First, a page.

Posts Tagged 'Kedoshim'

Love Your Brother: Interdependence on Independence Day

This is a very busy time of year. Last week we had Yom HaShoah and today we commemorated Yom HaZikaron and tonight we celebrate Yom HaAtzmaut. To end off this cycle of anguish and exhilaration, this Shabbat we read Kedoshim. There we read:

You shall not take vengeance or bear a grudge against your brother. Love your neighbor as yourself: I am the Lord. (Leviticus 19:18)

While the Golden Rule is supposed to be a guideline for all of society, amidst this week we cannot help but understand it in the unique national context of brethren. This week I saw a tear-jerking video on the tension between brothers that you should watch:

This gets to the foundation of our being brethren, but did we need to learn it from Adolf Hitler? And what will our understanding of who we are as a nation be when there are no more survivors in our midst to remind us?

If we did not learn this lesson from our Torah portion, we could also have learned it from any number of other places  in our tradition. I just found an interesting take on this Golden Rules by the Kav HaYashar,  Rabbi Tzvi Hirsch Kaidanover  a 18th Century teacher of Mussar. He wrote:

It is written, “And you shall love your fellow as yourself” (Leviticus 19:18). The Sages have remarked that this verse is a fundamental principle of the Torah (Toras Kohanim, Parashas Kedoshim 4). And there is no greater display of love than the mandatory rebuking of one’s Jewish brother if he sees in him some unseemly matter, that is, a sin or transgression. For the souls of all Israel are intimately connected to one another. (Kav HaYashar 5:1)

How can we be in a deep relationship with people who act differently without being so “judge-itive”? The nature of caring about people is caring about how they act. In a profound way our actions reflect on each other. This intimate connection should also be measured by how much we respect each other’s choices. This is the challenge for every family, nation, and our world today. This starts with how we model the bounds of respect with our siblings and children. We should be blessed to not need Hitler for this.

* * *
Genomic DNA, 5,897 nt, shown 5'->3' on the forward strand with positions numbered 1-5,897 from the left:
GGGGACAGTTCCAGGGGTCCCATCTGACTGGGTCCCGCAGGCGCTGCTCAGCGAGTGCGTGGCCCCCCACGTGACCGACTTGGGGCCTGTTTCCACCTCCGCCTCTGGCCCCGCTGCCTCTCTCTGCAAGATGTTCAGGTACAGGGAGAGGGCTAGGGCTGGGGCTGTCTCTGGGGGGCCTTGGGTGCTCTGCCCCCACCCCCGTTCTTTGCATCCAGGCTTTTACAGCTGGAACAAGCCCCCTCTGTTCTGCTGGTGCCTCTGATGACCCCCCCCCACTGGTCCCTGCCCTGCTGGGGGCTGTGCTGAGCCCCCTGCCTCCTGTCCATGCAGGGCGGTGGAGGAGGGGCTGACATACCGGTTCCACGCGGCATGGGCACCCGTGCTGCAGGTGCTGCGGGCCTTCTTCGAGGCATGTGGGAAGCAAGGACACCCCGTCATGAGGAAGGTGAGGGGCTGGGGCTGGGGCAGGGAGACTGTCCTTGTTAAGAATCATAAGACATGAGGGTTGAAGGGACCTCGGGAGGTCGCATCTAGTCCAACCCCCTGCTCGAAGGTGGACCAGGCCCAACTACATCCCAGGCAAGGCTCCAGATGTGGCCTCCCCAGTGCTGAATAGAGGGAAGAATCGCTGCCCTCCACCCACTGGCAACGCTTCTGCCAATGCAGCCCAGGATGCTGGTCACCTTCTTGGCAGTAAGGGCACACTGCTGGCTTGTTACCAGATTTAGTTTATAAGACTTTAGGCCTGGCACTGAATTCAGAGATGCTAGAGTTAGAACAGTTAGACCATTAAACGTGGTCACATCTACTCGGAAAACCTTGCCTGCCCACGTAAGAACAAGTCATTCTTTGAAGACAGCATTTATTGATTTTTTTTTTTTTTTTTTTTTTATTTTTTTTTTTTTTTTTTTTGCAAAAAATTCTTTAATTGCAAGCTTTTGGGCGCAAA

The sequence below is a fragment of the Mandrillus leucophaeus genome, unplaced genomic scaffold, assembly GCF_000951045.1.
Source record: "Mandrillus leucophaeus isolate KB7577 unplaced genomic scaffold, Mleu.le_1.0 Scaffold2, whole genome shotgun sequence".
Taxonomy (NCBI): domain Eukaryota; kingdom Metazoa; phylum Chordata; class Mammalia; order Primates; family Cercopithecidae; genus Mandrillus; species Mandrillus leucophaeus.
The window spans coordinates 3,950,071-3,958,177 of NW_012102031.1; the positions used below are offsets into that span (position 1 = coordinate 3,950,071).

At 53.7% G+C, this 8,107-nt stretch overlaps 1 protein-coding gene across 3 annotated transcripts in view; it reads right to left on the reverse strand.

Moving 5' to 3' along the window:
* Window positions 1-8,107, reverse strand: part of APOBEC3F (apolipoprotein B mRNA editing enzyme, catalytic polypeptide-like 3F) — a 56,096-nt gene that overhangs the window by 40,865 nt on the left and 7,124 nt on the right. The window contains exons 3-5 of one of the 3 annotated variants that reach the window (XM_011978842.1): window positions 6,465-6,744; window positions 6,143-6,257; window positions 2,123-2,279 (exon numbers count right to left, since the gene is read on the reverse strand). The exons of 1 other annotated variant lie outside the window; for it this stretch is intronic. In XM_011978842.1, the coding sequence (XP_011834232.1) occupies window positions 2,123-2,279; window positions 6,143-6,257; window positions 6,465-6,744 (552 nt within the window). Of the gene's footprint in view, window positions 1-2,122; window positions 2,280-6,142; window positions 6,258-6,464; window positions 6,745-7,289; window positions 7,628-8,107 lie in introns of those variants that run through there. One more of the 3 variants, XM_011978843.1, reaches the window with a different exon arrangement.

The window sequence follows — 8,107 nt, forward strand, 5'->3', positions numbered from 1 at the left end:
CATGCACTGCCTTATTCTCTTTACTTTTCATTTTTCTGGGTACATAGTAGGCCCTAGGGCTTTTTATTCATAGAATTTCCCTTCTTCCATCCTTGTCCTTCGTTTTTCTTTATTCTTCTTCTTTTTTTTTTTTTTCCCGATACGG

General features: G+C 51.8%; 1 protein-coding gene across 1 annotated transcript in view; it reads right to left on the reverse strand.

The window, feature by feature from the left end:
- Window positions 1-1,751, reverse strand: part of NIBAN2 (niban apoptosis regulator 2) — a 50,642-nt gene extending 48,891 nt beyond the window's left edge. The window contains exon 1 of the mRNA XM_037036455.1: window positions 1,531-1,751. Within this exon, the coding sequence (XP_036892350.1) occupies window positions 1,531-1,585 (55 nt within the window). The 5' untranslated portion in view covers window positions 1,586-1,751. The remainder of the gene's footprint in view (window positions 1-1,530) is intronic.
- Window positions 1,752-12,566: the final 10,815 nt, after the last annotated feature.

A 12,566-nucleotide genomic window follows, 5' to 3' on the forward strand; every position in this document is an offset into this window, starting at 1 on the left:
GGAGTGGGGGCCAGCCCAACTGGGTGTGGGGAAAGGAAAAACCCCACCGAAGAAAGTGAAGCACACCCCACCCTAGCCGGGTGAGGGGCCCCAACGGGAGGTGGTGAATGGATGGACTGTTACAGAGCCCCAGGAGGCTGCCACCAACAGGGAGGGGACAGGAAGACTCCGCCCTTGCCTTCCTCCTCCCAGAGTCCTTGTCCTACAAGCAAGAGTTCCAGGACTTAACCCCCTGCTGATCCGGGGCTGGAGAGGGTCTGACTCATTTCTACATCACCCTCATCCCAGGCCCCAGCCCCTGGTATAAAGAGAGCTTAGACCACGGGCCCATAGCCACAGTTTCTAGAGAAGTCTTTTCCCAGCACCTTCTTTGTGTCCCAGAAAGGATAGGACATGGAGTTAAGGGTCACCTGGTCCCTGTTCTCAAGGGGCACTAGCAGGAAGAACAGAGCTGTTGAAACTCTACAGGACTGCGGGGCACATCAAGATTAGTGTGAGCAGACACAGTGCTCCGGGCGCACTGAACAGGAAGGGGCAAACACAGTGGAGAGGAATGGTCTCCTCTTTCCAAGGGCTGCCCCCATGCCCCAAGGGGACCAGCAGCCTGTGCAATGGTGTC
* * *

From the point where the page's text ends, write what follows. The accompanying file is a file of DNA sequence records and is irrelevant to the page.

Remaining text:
Yom HaAtzmaut is Israel’s Independence Day and a day for us  to celebrate our interdependence as a Jewish People. Chag Sameakh


On One Kedusha

Not to limit either, but traditional Judaism tends to spend much more of their resources toward keeping the ritual elements of our religious practice holy while turning a blind eye to the greater needs of global poverty and justice. In a similar way, liberal Judaism has tended to skip the ritualism and instead stress how we might create a just planet. I was thinking about this when reading through  Kedoshim, this week’s Torah Portion. There  we learn that holiness is realized through certain behaviors. The examples given here are keeping Shabbat, being in awe of one’s father and mother, not worshiping idols, giving charity, being honest, and the paying of wages on time. The Torah does not give us two lists for how to achieve Kedusha, holiness, in our lives. There is one integrated list. We all need to strive to do our part to make sure that the collective Jewish people are achieving our goal of a sustainable global contribution.

If there is nothing else that I have tried to convey in my past 10 years as a Rabbi, it is that just as there is really only one unified understanding of Kedusha, there is one Jewish people. Here in the messy middle of pluralism we get tangled up in all of the complexities of what we really think of Holiness. Yes, it some times hurts, but we never have to hide who we are. We are all asked to bring our whole selves to the conversation of Holiness. It is my belief that we will only be holy as a collective when each of us are given the room to be whole.

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